Some tips on what to wear in the garden for the best experience possible.
CHICAGO, Illinois—The weather’s icy and the year’s seeds and plants have long since been ordered. At this time of year, there’s not much a Chicago gardener can do except catch up on her reading. What reading? Books on gardening, of course.
Sturdy, comfortable, easily washed clothes are what I wear in the garden, typically the farmer’s uniform of T-shirt and jeans.
Several of the volumes I’ve been reading lately have gone beyond plants to address the question of what to wear in the garden. I hadn’t before considered fashion in gardening (some would say I never consider it anywhere else, either) and it seems an odd notion. Or maybe it’s just these writers’ notions that are odd.
One author was a devotee of Vita Sackville-West and advocated a gardening costume based on hers—velvet coat and jodhpurs, which, besides being hard to come by, strike me as expensive to clean. Sackville-West, who is known for having designed the gardens on her British estate, Sissinghurst, has never struck me really as being what you might call a dirt gardener. Another writer promoted Florentine garden hats, which she acquires on regular trips to Italy.
Since whatever I wear is generally going to be caked with dirt—the heavy, sticky clay soil of a northeastern Illinois garden—and my hands, arms and face usually wind up liberally smeared with it, too, it’s hard to be overly concerned with appearances.
Sturdy, comfortable, easily washed clothes are what I wear in the garden, typically the farmer’s uniform of T-shirt and jeans. Gardening can be tough on the knees, since so much of it is performed from a kneeling position, so I’ve learned that long pants are generally a better idea than shorts. From time to time I’ve considered buying a pair of special gardening trousers with padded knees, but I’m sure they would always be in the wash or otherwise unavailable when wanted. I’ve tried kneepads but found them uncomfortable.
On sunny days, a hat is essential. I use whatever comes to hand: a wide-brimmed straw souvenir of Disneyland; a floppy, denim leftover from the hippie ‘70s; the modern farmer’s favorite billed mesh cap (a gift from Texan friends, mine is emblazoned with “I ™ Austin”).
A wide-brimmed hat offers some protection, but when the program calls for lots of weeding or other bent-over chores, a high-collared shirt or a bandana around the neck staves off a sunburned nape. On harvest days, when reaching among prickly squash vines, or when trimming hedges and pruning roses, I try to remember long sleeves. More often, I’ll sport a lovely collection of scratches, scrapes, and nettle rash.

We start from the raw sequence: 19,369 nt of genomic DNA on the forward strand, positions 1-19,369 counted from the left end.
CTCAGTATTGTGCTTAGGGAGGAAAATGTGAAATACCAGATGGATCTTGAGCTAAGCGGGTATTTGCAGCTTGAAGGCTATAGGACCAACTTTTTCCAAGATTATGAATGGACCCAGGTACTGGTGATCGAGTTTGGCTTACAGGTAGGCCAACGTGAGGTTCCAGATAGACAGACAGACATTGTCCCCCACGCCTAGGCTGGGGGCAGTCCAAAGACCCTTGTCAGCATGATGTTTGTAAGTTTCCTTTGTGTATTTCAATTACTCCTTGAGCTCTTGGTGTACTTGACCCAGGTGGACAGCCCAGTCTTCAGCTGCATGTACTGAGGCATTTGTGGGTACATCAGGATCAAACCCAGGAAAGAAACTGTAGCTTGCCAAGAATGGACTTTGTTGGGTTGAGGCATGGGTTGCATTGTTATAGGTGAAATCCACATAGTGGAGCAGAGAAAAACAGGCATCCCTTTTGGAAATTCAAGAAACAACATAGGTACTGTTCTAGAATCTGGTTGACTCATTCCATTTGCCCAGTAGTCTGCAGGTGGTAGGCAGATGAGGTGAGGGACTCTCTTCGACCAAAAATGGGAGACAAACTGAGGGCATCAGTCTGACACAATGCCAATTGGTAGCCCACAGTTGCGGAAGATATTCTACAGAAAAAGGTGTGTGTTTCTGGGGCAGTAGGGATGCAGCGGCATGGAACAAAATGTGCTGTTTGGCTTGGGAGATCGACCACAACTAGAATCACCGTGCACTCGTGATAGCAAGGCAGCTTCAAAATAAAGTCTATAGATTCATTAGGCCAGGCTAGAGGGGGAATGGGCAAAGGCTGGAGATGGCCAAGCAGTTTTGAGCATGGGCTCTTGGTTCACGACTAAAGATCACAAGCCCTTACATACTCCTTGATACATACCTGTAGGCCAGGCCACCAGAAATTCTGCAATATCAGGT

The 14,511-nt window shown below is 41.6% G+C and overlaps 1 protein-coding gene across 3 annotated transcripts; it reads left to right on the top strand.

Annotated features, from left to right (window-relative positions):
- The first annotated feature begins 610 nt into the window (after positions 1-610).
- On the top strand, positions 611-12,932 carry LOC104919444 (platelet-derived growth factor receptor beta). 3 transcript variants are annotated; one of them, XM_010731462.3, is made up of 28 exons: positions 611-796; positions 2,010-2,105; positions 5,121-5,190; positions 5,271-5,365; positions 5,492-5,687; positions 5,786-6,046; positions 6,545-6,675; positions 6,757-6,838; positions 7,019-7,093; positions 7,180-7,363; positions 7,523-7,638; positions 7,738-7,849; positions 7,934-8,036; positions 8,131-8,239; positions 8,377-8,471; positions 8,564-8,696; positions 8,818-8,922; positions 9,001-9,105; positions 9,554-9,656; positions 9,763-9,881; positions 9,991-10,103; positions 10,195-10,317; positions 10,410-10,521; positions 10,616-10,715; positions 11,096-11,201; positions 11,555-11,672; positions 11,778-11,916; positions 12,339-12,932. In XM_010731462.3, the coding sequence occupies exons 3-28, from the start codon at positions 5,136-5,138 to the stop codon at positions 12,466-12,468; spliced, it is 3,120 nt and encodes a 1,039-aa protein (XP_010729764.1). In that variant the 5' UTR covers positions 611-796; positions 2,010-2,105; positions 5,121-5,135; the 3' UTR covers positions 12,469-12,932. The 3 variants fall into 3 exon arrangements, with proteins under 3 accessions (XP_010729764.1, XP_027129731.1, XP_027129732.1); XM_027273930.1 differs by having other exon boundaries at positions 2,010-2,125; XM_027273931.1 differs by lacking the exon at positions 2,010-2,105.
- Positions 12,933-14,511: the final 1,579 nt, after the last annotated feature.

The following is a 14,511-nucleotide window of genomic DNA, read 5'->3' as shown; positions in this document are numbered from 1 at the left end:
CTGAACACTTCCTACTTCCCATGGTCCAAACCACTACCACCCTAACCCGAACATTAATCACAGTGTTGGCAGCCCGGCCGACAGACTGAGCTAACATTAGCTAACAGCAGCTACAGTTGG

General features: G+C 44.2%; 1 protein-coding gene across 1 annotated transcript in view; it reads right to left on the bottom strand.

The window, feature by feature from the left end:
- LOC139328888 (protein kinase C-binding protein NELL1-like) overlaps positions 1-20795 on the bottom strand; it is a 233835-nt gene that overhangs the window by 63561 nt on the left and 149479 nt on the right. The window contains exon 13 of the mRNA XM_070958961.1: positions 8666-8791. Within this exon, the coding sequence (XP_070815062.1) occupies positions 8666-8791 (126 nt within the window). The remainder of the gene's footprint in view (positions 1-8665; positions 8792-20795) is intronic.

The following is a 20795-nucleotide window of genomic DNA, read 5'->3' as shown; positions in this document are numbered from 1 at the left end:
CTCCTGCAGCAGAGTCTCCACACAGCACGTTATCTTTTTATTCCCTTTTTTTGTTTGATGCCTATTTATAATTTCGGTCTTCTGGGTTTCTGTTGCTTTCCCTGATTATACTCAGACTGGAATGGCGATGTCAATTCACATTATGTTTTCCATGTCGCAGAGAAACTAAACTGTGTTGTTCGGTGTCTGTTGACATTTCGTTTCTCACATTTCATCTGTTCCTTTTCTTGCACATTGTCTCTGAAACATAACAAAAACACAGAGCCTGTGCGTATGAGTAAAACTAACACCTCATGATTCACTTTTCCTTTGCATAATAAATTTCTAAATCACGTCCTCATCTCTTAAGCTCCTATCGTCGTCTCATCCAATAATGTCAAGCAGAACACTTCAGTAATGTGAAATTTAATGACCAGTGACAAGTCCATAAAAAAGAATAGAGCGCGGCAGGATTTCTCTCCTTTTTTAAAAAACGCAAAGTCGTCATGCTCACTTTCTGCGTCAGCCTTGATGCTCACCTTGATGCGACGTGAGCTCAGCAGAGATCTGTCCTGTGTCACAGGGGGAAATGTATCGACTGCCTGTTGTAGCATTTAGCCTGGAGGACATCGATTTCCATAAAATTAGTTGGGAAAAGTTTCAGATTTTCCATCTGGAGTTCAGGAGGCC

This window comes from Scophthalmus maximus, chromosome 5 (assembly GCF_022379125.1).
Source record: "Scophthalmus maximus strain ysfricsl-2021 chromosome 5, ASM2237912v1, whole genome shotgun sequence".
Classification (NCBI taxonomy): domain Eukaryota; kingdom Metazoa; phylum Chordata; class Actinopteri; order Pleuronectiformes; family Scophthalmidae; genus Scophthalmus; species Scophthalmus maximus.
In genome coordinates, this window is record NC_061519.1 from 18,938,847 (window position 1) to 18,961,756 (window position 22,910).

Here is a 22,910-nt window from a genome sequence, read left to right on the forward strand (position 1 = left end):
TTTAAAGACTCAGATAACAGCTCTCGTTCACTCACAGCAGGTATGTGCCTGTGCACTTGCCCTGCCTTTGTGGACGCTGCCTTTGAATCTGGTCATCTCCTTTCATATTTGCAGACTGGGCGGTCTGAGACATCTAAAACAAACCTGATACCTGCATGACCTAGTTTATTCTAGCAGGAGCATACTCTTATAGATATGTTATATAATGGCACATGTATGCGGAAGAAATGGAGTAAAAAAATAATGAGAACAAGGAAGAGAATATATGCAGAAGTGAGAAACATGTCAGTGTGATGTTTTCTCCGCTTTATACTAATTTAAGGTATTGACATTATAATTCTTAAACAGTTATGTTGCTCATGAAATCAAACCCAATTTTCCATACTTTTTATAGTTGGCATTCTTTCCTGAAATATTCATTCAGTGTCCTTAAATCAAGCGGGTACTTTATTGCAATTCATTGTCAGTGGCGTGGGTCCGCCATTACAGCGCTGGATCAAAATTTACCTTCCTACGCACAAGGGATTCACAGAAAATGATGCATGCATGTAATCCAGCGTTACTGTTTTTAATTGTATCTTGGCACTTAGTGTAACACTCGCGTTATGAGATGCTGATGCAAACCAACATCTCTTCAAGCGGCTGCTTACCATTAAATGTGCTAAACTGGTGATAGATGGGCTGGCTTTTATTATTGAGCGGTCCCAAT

There are only two areas where I’ve succumbed to specialty gardenwear—hands and feet. I love my rubber garden clogs, bought from a mail-order house. Their hard soles let you wield a spade in comfort; they’re easily kicked off so you can curl your toes in the grass or keep from tracking in mud on quick trips into the house, and they can be cleaned with a quick rinse from the garden hose.
For cool days and especially muddy jobs, I have a pair of English Wellingtons, knee-high rubber boots specially made for gardening with a reinforced arch for digging. These boots are great in the dewy early mornings, and I recommend them for anyone who does a lot of work in mud. They’re available through various mail-order sources.
A lot of gardeners like the feel of the soil and think anyone who wears gloves is a wuss, and I confess I used to be one of them. What changed my mind was an insect bite received while working barehanded in the soil. Only quick administration of antihistamine saved me from having to have my wedding ring sawn off my rapidly swelling hand.
So now I try to wear gloves when grubbing around in the dirt. Soft gloves also help ward off blisters during vigorous digging. I like gloves made from goatskin. Softer than deer hide, sturdier than calfskin, they don’t stiffen up after a wetting.
Despite the gloves, my hands remain a mess during the planting season, with torn cuticles and broken fingernails with ineradicable stains and dirt underneath. Daintiness in my garden is reserved for the flowers.
There, too, gardens have fashions. Sackville-West, for example, was renowned for her white garden, which set a trend for white-flowered plants and dusty, silver foliage. This recently became fashionable again, especially in the form of the moonlight garden, which concentrates on night-bloomers, most of which are white, and plants with silvery leaves that show up well at night.
Leah A. Zeldes is food editor of Chicago’s Lerner Newspapers.
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